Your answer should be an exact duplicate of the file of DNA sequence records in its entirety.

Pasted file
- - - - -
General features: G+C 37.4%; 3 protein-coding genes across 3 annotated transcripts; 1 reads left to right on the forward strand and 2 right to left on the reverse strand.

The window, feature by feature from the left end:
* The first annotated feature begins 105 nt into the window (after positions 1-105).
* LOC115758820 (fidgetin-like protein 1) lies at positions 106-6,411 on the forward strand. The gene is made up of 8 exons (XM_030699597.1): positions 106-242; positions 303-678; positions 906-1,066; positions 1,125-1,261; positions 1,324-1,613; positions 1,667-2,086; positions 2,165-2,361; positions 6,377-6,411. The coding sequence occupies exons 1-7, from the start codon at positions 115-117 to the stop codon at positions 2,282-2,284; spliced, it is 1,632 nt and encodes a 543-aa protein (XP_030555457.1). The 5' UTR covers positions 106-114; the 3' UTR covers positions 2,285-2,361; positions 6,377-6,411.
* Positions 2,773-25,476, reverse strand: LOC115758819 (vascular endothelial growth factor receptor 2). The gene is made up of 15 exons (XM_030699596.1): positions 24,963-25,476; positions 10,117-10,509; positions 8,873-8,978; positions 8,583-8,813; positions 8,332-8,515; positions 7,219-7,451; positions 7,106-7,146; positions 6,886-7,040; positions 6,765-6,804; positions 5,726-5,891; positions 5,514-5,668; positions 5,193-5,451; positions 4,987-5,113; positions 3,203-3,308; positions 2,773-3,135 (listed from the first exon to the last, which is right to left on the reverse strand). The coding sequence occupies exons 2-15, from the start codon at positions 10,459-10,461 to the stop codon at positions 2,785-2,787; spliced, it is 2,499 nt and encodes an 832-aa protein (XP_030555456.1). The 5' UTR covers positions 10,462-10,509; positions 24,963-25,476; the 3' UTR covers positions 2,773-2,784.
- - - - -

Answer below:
General features: G+C 37.4%; 3 protein-coding genes across 3 annotated transcripts; 1 reads left to right on the forward strand and 2 right to left on the reverse strand.

The window, feature by feature from the left end:
* The first annotated feature begins 105 nt into the window (after positions 1-105).
* LOC115758820 (fidgetin-like protein 1) lies at positions 106-6,411 on the forward strand. The gene is made up of 8 exons (XM_030699597.1): positions 106-242; positions 303-678; positions 906-1,066; positions 1,125-1,261; positions 1,324-1,613; positions 1,667-2,086; positions 2,165-2,361; positions 6,377-6,411. The coding sequence occupies exons 1-7, from the start codon at positions 115-117 to the stop codon at positions 2,282-2,284; spliced, it is 1,632 nt and encodes a 543-aa protein (XP_030555457.1). The 5' UTR covers positions 106-114; the 3' UTR covers positions 2,285-2,361; positions 6,377-6,411.
* Positions 2,773-25,476, reverse strand: LOC115758819 (vascular endothelial growth factor receptor 2). The gene is made up of 15 exons (XM_030699596.1): positions 24,963-25,476; positions 10,117-10,509; positions 8,873-8,978; positions 8,583-8,813; positions 8,332-8,515; positions 7,219-7,451; positions 7,106-7,146; positions 6,886-7,040; positions 6,765-6,804; positions 5,726-5,891; positions 5,514-5,668; positions 5,193-5,451; positions 4,987-5,113; positions 3,203-3,308; positions 2,773-3,135 (listed from the first exon to the last, which is right to left on the reverse strand). The coding sequence occupies exons 2-15, from the start codon at positions 10,459-10,461 to the stop codon at positions 2,785-2,787; spliced, it is 2,499 nt and encodes an 832-aa protein (XP_030555456.1). The 5' UTR covers positions 10,462-10,509; positions 24,963-25,476; the 3' UTR covers positions 2,773-2,784.